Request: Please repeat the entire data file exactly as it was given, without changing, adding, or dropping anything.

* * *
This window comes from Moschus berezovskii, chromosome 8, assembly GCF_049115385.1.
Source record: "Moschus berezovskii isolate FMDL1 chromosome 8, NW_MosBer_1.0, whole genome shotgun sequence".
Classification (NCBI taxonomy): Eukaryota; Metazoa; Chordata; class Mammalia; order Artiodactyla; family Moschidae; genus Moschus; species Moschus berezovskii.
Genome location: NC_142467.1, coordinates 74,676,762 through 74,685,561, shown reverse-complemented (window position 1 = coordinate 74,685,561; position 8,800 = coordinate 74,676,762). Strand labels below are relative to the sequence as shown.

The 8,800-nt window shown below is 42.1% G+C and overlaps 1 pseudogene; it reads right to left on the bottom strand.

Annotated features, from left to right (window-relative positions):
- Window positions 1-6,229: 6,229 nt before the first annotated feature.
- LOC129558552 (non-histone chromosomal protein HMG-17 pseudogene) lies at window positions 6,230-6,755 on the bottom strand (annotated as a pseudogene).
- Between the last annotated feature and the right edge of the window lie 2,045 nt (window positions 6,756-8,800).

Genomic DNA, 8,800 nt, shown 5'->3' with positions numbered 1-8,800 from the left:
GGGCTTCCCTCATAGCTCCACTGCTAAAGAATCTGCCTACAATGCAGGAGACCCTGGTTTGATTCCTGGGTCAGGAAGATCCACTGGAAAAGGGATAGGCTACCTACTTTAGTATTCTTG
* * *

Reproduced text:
This window comes from Moschus berezovskii, chromosome 8, assembly GCF_049115385.1.
Source record: "Moschus berezovskii isolate FMDL1 chromosome 8, NW_MosBer_1.0, whole genome shotgun sequence".
Classification (NCBI taxonomy): Eukaryota; Metazoa; Chordata; class Mammalia; order Artiodactyla; family Moschidae; genus Moschus; species Moschus berezovskii.
Genome location: NC_142467.1, coordinates 74,676,762 through 74,685,561, shown reverse-complemented (window position 1 = coordinate 74,685,561; position 8,800 = coordinate 74,676,762). Strand labels below are relative to the sequence as shown.

The 8,800-nt window shown below is 42.1% G+C and overlaps 1 pseudogene; it reads right to left on the bottom strand.

Annotated features, from left to right (window-relative positions):
- Window positions 1-6,229: 6,229 nt before the first annotated feature.
- LOC129558552 (non-histone chromosomal protein HMG-17 pseudogene) lies at window positions 6,230-6,755 on the bottom strand (annotated as a pseudogene).
- Between the last annotated feature and the right edge of the window lie 2,045 nt (window positions 6,756-8,800).

Genomic DNA, 8,800 nt, shown 5'->3' with positions numbered 1-8,800 from the left:
GGGCTTCCCTCATAGCTCCACTGCTAAAGAATCTGCCTACAATGCAGGAGACCCTGGTTTGATTCCTGGGTCAGGAAGATCCACTGGAAAAGGGATAGGCTACCTACTTTAGTATTCTTG